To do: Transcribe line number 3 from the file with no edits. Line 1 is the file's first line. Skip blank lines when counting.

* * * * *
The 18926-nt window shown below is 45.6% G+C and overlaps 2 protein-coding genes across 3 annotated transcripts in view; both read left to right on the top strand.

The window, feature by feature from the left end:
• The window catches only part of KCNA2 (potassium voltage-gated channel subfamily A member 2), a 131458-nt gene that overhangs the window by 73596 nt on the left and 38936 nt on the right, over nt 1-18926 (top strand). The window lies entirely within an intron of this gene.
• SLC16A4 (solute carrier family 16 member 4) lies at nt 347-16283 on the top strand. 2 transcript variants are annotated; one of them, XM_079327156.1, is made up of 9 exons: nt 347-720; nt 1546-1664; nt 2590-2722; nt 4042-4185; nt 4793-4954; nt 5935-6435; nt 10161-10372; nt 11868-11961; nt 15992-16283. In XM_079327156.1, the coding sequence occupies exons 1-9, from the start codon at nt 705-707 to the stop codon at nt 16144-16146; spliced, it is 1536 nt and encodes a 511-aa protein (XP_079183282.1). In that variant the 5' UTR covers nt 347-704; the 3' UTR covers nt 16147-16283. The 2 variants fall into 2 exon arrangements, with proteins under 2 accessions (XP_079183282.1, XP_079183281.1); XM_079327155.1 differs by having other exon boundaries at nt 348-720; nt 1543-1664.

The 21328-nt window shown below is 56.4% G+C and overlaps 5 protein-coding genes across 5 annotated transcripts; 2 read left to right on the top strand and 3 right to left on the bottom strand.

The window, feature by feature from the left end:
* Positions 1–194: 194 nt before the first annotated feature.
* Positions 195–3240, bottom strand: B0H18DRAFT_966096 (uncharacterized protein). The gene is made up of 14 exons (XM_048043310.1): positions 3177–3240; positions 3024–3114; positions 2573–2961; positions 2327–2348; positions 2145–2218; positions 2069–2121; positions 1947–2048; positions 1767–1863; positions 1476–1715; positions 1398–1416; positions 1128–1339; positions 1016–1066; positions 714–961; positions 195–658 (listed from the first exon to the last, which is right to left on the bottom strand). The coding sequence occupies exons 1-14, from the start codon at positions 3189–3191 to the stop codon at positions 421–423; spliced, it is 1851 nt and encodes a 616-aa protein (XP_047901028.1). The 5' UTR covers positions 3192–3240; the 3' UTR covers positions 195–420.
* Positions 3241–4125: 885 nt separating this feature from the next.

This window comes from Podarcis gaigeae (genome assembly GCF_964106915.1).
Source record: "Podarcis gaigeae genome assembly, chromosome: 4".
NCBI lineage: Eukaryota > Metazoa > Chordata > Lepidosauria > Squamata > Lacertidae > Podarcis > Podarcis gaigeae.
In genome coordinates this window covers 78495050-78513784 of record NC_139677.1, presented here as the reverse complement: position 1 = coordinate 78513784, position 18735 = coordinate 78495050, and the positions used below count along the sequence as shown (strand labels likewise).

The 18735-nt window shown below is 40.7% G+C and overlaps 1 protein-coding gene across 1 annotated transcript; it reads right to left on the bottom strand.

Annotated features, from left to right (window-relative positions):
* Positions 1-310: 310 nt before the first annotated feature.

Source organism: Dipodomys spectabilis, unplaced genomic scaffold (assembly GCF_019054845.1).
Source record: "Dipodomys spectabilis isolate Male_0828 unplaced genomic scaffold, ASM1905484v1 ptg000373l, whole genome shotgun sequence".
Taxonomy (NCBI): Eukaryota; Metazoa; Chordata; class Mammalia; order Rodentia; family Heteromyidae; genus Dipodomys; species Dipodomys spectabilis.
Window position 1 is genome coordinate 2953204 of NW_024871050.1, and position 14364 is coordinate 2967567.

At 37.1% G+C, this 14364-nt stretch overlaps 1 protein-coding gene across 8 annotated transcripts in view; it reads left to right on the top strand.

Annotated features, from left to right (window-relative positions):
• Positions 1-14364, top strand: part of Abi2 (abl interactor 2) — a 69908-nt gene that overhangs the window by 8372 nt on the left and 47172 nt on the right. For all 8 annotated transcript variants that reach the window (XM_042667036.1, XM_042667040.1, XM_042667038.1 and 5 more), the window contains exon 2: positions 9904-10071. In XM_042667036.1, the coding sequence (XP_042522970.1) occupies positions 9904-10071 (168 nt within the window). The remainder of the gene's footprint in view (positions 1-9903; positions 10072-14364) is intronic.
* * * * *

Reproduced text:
• The window catches only part of KCNA2 (potassium voltage-gated channel subfamily A member 2), a 131458-nt gene that overhangs the window by 73596 nt on the left and 38936 nt on the right, over nt 1-18926 (top strand). The window lies entirely within an intron of this gene.